DALLAS — Arlington, Texas, appears to have regained its footing on debt service for the $1.2 billion Dallas Cowboys stadium and could retire the sales tax revenue bonds early, officials said.
Five years after the city issued its first bonds for the voter-approved project, revenue is running ahead of projections, officials said, as is income from parking and ticket fees. The trend lines are significant because the stadium financing coincided with the recession and a bond market upheaval that forced the city to refinance its variable rate debt.
Moody’s Investors Service last year shifted the outlook to negative on its A2 rating on $298 million of stadium bonds, including a $61 million refunding in April. No downgrade followed.
“The negative outlook reflects the softening in economically sensitive special tax revenues and the reduced level of available cash following the fall 2008 restructuring and the completion of this transaction,” analysts wrote.
Mayor Robert Cluck said the costly refinancing represented the city’s greatest financial peril to date.
The Series 2009 bonds completed the refunding of Arlington’s $164 million of Series 2005B bonds — originally sold as variable-rate demand notes supported by a standby bond purchase agreement and hedged with an interest rate swap. The 2009 issue ended the 2005B swap and shifted all the debt into fixed rate.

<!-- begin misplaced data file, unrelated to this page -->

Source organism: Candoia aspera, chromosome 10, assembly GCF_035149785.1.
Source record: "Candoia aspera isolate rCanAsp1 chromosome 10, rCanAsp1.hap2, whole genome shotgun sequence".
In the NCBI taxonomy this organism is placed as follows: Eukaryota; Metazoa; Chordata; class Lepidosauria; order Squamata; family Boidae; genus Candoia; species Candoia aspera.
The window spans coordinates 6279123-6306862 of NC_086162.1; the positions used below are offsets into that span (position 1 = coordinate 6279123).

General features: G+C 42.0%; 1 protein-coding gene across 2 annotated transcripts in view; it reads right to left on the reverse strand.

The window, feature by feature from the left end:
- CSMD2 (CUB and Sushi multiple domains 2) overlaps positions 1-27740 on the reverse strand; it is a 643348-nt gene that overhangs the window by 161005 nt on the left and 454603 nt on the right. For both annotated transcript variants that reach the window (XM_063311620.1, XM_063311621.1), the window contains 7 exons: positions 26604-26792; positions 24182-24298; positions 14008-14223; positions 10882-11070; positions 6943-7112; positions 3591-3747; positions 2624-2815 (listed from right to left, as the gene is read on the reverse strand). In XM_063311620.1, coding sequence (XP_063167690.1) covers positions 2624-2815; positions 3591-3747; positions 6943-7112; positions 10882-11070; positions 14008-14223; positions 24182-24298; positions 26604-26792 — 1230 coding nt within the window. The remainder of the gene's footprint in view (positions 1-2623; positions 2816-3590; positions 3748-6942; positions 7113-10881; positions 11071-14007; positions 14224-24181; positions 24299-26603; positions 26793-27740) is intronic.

In 2008, the city retired $104 million of the original $164 million in 2005B bonds after some became bank bonds held by liquidity provider, Depfa Bank PLC. The rest were remarketed in February 2009.
With $20 million in stadium debt service due this year, the city expects no problem, as pledged revenues are running at $27 million.
The revenue bonds are backed by a half-cent sales tax, 2% hotel-motel tax hike, and 5% increase in car rental tax. The lion’s share comes from sales taxes, which have fallen across north Texas the past two years.
However, Arlington has suffered less from falling sales tax revenue than most Texas cities and actually bucked the trend with some recent monthly gains.
In addition to the sales tax bonds, another tranche of $147 million is supported by taxes on game tickets and parking. Those revenues climbed to $15 million in the stadium’s first year, about $6 million more than projected.
Fitch Ratings maintains an A rating on the sales tax bonds, as does Standard & Poor’s. Both have a stable outlook.
Arlington, whose estimated population has grown more than 11% to more than 370,000 in the last decade, has had good luck financing stadiums. Debt for nearby Ballpark at Arlington, which hosts Major League Baseball’s Texas Rangers, was retired 10 years before the bonds matured.
The 100,000-seat Cowboys stadium ranked as the most expensive National Football League stadium ever built when it opened last summer. The recession forced Cowboys owner Jerry Jones to postpone related development that was designed to attract more year-round visitors. The stadium hosts next year’s Super Bowl.